WASHINGTON — The National Labor Relations Board (NLRB) is proceeding with a complaint against SpaceX by eight former employees who allege they were illegally fired for circulating an open letter within the company.
The NLRB issued a formal complaint Jan. 3 against SpaceX, consolidating eight cases filed by individual employees against the company in November 2022 who said they were fired for activities protected under the National Labor Relations Act.
The complaint stems the circulation of an open letter on a company computer system in June 2022 calling on SpaceX to distance itself from the social media activities of its chief executive, Elon Musk. “Elon’s behavior in the public sphere is a frequent source of distraction and embarrassment for us,” the letter stated. “As our CEO and most prominent spokesperson, Elon is seen as the face of SpaceX—every Tweet that Elon sends is a de facto public statement by the company.”
The letter called on SpaceX to “swiftly and explicitly separate itself from Elon’s personal brand” and to clearly define the company’s “zero tolerance” policies for unacceptable behavior, which the letter claims were being unequally enforced.
SpaceX fired some the employees, whose identities are redacted in the public complaint, immediately after the release of the open letter and others in subsequent weeks. The NLRB complaint noted that SpaceX officials, whose identities are also redacted, “impliedly invited employees to quit if they wished to engage in protected concerted activities” and “impliedly threatened employees with discharge if they continued discussion of the issues contained in the Open Letter.”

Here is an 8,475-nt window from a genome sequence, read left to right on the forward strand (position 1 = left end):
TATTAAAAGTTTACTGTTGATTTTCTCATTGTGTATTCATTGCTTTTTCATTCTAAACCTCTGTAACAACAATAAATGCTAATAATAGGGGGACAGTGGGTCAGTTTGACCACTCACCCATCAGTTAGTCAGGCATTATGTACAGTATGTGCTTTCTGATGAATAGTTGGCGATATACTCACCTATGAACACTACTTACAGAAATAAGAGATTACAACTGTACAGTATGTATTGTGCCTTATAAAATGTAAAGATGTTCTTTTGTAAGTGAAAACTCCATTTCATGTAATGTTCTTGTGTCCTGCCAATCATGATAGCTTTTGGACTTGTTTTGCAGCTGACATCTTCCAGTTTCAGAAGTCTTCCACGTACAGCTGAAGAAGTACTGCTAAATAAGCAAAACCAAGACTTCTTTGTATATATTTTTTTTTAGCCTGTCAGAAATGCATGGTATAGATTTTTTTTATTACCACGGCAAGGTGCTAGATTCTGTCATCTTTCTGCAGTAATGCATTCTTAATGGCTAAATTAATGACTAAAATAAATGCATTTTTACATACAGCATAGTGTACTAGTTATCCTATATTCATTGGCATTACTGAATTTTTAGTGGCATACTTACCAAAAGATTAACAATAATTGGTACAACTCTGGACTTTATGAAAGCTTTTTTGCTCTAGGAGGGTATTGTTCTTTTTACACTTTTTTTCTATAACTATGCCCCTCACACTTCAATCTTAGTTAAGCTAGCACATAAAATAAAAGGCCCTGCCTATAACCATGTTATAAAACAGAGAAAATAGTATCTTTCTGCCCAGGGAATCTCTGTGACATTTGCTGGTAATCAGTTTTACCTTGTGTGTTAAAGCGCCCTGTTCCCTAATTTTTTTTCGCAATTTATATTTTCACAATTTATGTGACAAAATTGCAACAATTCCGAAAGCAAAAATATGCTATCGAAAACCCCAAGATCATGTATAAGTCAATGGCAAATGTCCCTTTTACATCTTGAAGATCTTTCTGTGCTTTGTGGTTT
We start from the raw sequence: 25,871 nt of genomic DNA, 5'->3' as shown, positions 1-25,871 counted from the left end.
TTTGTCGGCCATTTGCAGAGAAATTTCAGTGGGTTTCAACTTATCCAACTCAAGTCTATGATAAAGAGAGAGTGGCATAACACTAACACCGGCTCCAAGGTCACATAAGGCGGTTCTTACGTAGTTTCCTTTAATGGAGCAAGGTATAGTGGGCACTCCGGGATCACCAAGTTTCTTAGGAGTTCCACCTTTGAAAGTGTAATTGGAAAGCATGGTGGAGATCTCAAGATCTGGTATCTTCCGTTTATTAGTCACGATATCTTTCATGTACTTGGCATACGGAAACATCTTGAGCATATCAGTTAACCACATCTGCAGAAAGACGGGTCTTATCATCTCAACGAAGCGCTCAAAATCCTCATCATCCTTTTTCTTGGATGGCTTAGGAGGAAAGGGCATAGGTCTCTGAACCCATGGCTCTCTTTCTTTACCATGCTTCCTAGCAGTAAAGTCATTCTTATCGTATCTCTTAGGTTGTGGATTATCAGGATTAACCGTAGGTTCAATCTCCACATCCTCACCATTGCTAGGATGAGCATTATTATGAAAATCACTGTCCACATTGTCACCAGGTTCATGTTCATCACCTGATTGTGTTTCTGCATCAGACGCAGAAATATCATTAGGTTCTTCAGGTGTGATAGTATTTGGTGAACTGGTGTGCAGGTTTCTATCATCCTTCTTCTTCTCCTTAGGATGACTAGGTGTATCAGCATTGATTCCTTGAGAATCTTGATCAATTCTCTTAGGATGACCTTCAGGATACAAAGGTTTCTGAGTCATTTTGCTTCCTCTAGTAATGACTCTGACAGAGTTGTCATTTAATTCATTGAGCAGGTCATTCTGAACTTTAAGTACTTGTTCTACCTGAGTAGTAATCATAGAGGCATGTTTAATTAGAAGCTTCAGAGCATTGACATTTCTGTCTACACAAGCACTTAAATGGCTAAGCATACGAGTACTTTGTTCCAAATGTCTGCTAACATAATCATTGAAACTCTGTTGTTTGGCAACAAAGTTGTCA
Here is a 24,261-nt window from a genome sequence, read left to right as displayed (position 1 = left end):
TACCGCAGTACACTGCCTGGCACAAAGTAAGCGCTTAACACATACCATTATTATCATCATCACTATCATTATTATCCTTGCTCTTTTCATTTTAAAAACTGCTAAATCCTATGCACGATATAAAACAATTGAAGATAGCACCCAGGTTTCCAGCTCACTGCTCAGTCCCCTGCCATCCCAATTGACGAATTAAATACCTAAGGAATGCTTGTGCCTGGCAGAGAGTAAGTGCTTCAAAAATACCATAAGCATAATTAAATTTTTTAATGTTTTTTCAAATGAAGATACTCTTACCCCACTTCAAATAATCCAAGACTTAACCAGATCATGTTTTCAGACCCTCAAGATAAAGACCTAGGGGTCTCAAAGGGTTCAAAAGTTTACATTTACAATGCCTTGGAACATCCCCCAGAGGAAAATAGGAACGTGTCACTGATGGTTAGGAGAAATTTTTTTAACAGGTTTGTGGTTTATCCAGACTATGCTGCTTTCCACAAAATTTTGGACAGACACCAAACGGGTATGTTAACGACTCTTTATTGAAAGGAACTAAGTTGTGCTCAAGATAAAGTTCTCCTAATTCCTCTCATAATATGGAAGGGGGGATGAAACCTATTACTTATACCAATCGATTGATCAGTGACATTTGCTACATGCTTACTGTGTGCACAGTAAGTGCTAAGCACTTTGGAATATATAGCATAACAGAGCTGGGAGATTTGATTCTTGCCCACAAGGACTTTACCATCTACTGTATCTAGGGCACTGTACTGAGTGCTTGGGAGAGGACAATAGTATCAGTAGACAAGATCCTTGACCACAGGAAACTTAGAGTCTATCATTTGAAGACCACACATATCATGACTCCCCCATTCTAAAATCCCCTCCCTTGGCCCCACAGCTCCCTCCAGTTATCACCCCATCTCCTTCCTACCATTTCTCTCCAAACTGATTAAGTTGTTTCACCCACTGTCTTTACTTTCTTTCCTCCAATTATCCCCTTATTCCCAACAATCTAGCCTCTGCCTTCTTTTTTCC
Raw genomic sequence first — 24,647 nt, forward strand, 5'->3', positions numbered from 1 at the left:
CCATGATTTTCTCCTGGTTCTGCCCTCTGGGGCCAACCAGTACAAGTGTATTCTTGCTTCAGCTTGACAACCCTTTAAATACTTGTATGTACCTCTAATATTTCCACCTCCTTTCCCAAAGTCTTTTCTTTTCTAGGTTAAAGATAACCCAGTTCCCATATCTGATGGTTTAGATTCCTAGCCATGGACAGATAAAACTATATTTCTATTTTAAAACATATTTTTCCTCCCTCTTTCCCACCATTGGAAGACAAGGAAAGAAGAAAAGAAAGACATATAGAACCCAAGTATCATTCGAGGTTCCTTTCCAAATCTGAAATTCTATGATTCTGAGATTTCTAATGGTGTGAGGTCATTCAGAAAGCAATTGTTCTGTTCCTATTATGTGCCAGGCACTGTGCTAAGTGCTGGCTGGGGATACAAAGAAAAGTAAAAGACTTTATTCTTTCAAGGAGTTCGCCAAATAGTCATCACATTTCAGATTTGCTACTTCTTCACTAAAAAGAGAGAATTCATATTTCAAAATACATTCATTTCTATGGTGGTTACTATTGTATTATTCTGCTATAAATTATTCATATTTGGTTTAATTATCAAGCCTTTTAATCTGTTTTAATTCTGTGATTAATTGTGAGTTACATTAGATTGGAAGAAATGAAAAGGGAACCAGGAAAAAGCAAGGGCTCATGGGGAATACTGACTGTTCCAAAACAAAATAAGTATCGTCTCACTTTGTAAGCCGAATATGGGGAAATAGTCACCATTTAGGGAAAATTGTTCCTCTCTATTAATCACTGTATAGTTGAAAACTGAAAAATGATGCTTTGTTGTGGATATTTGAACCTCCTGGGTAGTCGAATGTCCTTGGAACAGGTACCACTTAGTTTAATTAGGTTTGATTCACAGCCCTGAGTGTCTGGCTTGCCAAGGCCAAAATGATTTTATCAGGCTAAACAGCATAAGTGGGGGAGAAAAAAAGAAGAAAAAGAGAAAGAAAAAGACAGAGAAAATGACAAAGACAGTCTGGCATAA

The complaint adds that SpaceX showed or read aloud communications among the employees about the letter, which “created an impression among its employees that their protected concerted activities were under surveillance” by the company.
The NLRB concluded that SpaceX “has been interfering with, restraining, and coercing employees in the exercise of the rights guaranteed” under the National Labor Relations Act. The agency is seeking remedies that include training on the act for SpaceX managers and sending letters of apology to the fired employees. The complaint does not specify any monetary damages but adds that the board “seeks all other relief as may be just and proper to remedy the unfair labor practices alleged.”
SpaceX has not commented on the complaint but has until Jan. 17 to file a formal answer of the complaint with the NLRB. A hearing on the complaint is scheduled for March 5, but adds that it “encourages the parties to engage in settlement efforts” before then.
SpaceX has not taken any obvious steps to address the former employees’ request to separate itself from Musk’s social media activities. It has arguably moved even closer, particularly after Musk acquired Twitter in October 2022 and renamed it X. SpaceX has consolidated its social media activities as well as livestreams of launches on X.
On the same day that the NLRB issued its complaint against SpaceX, Gwynne Shotwell, president and chief operating officer of the company, posted on X for the first time. “2024 is off to a roaring start with the launch of @Starlink and our first Direct to Cell satellites yesterday and a Swedish GEO satellite today!” she posted after the Falcon 9 launch of the Ozvon 3 satellite.
She also congratulated the SpaceX workforce for a “record breaking 2023” in launches and growth of Starlink customers. “These achievements would not have been possible without their dedication and determination and overall greatness.”